FIG. 16 demonstrates the specificity of HBV target detection using native fluorescence in situ hybridization. The native fluorescence in situ hybridization assay specifically identifies nucleic acid targets homologous to probe DNA (FIG. 16 and Table 1). This was demonstrated by showing that biotinylated pAM6 HBV DNA probe hybridization signal is specifically competed when reactions contain excess homologous unlabeled pAM6 DNA (FIG. 16A) but not when they contain either excess nonhomologous unlabeled φ×174 DNA (FIG. 16B) or excess unlabeled human placenta DNA (FIG. 16C). The results of these competition experiments demonstrate that native RecA-mediated fluorescence in situ hybridization signals, e.g., with HBV probe DNA and HCC cells in suspension, are HBV specific.
Generally, the RecA-mediated fluorescence in situ hybridization reactions of the present invention use RecA protein, cofactor, and 1-2 hour incubation times. Single-stranded probes in a broad size range work, including, but not limited to, average sizes of 100-200, 200-400, 300-500, 400-600, and up. Typically, size ranges above 100-200 are preferred and 300-500 are most preferred. Probes coated with RecA protein can be stored in the freezer for future use: probes stored for up to 7 days have been tested and gave good hybridization signals.
The above described competition experiments have demonstrated that the RecA-mediated native fluorescence in situ hybridization is specific for detecting homologous nucleic acid sequences. The hybridization reaction is capable of detecting single copy genes and sequences (e.g., p53), multiple copy sequences (e.g., alpha-satellite chromosome 1), and diagnostically important viral target sequences (e.g., HBV). Native RecA-protein mediated fluorescence in situ hybridization reactions are in general, more rapid than standard denatured fluorescence in situ hybridization assays. Experiments performed in support of the present invention indicate that washing in 1.75×SSC after hybridization improves signal and decreases background.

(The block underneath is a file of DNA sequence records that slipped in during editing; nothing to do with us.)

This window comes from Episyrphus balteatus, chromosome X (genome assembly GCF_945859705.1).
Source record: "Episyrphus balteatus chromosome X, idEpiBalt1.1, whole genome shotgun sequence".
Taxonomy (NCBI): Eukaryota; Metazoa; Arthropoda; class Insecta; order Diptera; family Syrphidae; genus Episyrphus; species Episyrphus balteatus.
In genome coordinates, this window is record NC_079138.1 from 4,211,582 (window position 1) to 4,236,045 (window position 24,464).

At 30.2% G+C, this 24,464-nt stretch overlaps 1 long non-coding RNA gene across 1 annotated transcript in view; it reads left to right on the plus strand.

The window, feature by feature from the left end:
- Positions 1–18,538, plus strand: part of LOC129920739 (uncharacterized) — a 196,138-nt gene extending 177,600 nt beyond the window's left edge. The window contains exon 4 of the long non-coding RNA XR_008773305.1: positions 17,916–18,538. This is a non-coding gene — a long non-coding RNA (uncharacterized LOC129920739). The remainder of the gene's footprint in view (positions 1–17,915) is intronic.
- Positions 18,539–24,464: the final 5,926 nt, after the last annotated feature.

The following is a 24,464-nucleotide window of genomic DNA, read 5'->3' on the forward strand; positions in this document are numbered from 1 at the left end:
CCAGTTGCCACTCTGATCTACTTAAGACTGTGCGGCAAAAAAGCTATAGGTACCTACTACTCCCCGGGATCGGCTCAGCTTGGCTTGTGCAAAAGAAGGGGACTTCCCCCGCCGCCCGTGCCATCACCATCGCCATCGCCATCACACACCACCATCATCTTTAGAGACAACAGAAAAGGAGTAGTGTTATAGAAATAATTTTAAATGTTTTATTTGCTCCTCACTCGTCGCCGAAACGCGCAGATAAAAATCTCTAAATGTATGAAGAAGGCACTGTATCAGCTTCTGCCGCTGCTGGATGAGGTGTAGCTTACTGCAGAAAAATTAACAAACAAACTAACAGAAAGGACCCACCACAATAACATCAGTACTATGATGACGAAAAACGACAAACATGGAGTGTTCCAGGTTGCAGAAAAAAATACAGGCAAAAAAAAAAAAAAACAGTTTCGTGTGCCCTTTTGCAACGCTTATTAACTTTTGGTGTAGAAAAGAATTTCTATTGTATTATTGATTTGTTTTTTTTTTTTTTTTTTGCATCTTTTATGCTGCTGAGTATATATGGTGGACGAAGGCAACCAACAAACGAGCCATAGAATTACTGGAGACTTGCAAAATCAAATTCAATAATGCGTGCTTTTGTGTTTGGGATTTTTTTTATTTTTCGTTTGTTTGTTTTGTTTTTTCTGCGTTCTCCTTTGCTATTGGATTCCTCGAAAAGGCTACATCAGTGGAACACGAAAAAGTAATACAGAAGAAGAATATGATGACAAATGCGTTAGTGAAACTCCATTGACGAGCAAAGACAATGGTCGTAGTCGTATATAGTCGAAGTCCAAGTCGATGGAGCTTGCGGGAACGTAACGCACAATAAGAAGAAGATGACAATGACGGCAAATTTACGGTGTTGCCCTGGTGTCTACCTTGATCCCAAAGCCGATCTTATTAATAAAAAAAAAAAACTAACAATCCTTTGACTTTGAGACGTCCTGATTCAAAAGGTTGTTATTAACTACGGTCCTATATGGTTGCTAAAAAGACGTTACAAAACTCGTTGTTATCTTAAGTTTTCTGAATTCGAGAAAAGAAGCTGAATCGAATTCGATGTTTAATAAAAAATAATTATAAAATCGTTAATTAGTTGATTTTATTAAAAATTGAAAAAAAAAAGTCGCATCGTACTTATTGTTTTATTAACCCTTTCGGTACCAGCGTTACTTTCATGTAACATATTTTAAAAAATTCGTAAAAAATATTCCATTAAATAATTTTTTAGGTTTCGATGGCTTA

Some features of the present invention for native RecA-mediated fluorescence in situ hybridization include the following: native RecA-mediated fluorescence in situ hybridization can be used on 1× PBS washed, 100% methanol fixed (or 70% ethanol fixed) cells in suspension; signals can be achieved with two hours, or less, of incubation with probe; the reaction is efficient--for example, with 50 ng probe and standard conditions, the reaction averages between 65-90% of cells with signal, depending upon the concentration of probe used; the reaction works with less than 50 ng probe--concentrations of probe in excess of 10 ng are preferred; a number of cofactors, including ATPγS, GTPγS, ATP, dATP and a combination of ATPγS and ADP, work in these reactions--one embodiment employs ATPγS concentrations in the range of approximately 0.24 to approximately 2.4 mM (preferred embodiments include the range of approximately 0.24 to 0.48 mM); a wide range of RecA monomer:nucleotide ratios work well, including 1:1, 1:0.8, 1:2 and 1:2.5 (a preferred embodiment utilizes 1:2); the amount of signal obtained with a Chromosome #1 alpha-satellite probe and native RecA-mediated fluorescence in situ hybridization on slides with HEp-2 cells are comparable to those obtained using a standard denatured fluorescence in situ hybridization technique; the reaction works in the presence of accessory proteins (e.g., single-strand binding protein (SSB), topoisomerase I and topoisomerase II); and when the reactions are carried out for samples fixed on slides the reaction efficiency is improved from an average range of 5-20% to 55-80%, by incubating slides in 10 mM Tris-acetate buffer pH7.5 at 55°-60° C. for 30-45 min before adding RecA-coated probe mix. This temperature is below the denaturation temperature of intracellular nucleic acids.
It will be appreciated that the above applications of the method, to the extent they involve probe binding to a single or small-copy-number target sequence are uniquely suited to study by the present method.